Annual tax revenue collection in Massachusetts fell by 4.7% in fiscal year 2023, the State Department of Revenue announced in its yearly report released Friday.
The state collected $39.2 billion in fiscal 2023, $1.94 billion less than in fiscal 2022 and 1.5% below the state’s set benchmark, the report said.
Officials attributed the year-over-year dip to a changing tax landscape post-pandemic.
Revenue Commissioner Geoffrey Snyder said in a statement that the figures can be attributed to a fall in non-withholding income tax, mostly linked to a decrease in capital gains tax collections relative to last year’s unprecedented collections, and an increase in pass-through-entity members applying credits to reduce their tax payments.
“These decreases were partially offset by increases in withholding and sales and use tax,” Snyder said. “The increase in withholding was driven by current labor market conditions and the increase in sales and use tax was driven, in part, by continued strength in retail sales.“
The DOR said preliminary capital gains tax revenue on the year totaled $2.237 billion, $833.6 million of which was transferred to the Stabilization Fund, the State Retiree Benefits Trust Fund, and the Pension Liability Fund.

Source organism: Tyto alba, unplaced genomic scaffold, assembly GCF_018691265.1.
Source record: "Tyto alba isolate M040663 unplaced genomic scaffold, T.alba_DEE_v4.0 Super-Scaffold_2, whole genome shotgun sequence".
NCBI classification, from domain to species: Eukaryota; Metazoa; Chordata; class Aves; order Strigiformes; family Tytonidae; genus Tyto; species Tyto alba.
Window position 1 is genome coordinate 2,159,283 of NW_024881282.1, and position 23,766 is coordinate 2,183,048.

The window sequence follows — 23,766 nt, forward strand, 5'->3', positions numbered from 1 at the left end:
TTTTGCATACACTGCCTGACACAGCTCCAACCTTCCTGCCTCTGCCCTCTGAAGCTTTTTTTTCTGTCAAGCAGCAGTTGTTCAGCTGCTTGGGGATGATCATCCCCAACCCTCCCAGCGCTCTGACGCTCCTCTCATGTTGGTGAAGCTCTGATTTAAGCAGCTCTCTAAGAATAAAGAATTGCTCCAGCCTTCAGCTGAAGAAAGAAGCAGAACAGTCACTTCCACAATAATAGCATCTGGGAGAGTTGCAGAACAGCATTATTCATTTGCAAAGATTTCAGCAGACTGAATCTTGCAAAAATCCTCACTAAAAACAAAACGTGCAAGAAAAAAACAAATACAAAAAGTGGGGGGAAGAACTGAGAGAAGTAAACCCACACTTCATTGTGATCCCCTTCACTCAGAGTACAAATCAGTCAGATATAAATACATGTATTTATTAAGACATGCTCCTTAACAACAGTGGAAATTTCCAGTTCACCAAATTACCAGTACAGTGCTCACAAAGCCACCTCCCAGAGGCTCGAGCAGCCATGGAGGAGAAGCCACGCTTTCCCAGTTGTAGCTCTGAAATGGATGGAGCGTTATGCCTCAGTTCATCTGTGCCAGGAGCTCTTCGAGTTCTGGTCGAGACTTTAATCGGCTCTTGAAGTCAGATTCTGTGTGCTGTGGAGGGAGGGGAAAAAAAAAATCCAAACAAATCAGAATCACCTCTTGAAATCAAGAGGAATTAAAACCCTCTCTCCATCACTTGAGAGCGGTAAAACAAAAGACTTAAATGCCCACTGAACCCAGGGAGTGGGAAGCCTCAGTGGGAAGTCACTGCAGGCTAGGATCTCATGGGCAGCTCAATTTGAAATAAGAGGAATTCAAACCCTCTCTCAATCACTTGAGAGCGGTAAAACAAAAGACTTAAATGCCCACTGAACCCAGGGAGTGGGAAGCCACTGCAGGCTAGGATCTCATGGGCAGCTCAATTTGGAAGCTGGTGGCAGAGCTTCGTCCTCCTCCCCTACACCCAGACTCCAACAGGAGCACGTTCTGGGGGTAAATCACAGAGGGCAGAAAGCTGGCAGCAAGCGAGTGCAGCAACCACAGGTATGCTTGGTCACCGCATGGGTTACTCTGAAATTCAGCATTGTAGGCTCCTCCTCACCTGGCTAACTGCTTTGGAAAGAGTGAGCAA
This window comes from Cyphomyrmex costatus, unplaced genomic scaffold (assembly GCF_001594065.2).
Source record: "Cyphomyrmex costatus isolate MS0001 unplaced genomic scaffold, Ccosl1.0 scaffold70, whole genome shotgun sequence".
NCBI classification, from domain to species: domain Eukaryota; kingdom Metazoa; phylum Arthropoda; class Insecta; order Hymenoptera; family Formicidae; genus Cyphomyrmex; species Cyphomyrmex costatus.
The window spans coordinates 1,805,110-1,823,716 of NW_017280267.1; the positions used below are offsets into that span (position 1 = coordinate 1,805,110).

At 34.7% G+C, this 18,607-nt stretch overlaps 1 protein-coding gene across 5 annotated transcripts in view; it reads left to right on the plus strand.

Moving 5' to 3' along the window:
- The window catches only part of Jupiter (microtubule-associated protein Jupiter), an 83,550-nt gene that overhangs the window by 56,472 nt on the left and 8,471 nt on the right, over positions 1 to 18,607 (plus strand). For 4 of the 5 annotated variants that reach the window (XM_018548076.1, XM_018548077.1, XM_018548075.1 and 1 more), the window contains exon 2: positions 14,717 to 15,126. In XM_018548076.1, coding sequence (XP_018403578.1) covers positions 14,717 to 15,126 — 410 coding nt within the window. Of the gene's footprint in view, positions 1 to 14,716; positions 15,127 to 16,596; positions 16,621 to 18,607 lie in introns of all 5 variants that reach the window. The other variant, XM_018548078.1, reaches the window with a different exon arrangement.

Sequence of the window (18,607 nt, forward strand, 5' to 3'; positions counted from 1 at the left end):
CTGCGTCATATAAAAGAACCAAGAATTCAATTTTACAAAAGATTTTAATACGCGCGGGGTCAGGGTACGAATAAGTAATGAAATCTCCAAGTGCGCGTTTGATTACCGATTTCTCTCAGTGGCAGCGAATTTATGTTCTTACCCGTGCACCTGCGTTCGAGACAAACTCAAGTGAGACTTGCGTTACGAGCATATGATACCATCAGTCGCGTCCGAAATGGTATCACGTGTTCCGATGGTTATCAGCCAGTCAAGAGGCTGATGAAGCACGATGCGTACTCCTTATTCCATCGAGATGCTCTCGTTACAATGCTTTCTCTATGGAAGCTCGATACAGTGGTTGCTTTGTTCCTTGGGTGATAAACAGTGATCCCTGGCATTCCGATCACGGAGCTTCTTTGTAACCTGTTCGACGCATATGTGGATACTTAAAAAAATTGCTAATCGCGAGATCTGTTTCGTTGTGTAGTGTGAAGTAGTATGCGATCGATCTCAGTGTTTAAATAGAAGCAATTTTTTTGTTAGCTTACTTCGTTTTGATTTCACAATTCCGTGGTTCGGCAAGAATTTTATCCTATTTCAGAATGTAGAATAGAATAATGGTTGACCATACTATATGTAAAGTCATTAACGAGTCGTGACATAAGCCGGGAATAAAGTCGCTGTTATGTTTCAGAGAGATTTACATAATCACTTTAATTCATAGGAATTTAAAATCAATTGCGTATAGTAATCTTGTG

The report also announced June’s monthly revenue collections of $4.1 billion $6 million less than actual collections in June 2022, but $394 million or 10.5% above benchmark
The June figure marks a stabilization after the state posted a dramatic revenue decline earlier in the year.
In April, the DOR reported that collections for the month were down 31% year-over-year, falling $2.163 billion from April 2022 and missing the state benchmark by $1.435 billion.
In April, S&P Global Ratings upgraded Massachusetts’s general obligation long-term credit rating to AA-plus from AA recently citing a strong rebound from the pandemic, stronger budget management, and improved reserves.
Moody’s Investors Service rated Massachusetts’ recent $1.2 billion GO bond sale Aa1 with a stable outlook, attributing the decision to “expectation that the commonwealth will continue its trend of strong financial management, taking proactive measures to navigate challenges that could emerge if the economy slows over the near term.”
Massachusetts’s tax-backed debt totaled $47.7 billion, Moody’s said.
Fitch Ratings assigned its AA-plus rating with stable outlook to the state’s GO sale.
In June, the state concluded an upsized pricing of $1.241 billion of GO refunding bonds that saw yields bumped two to seven basis points from the preliminary pricing of $993.465 million of GO refunding bonds in a deal managed by J.P Morgan and UBS.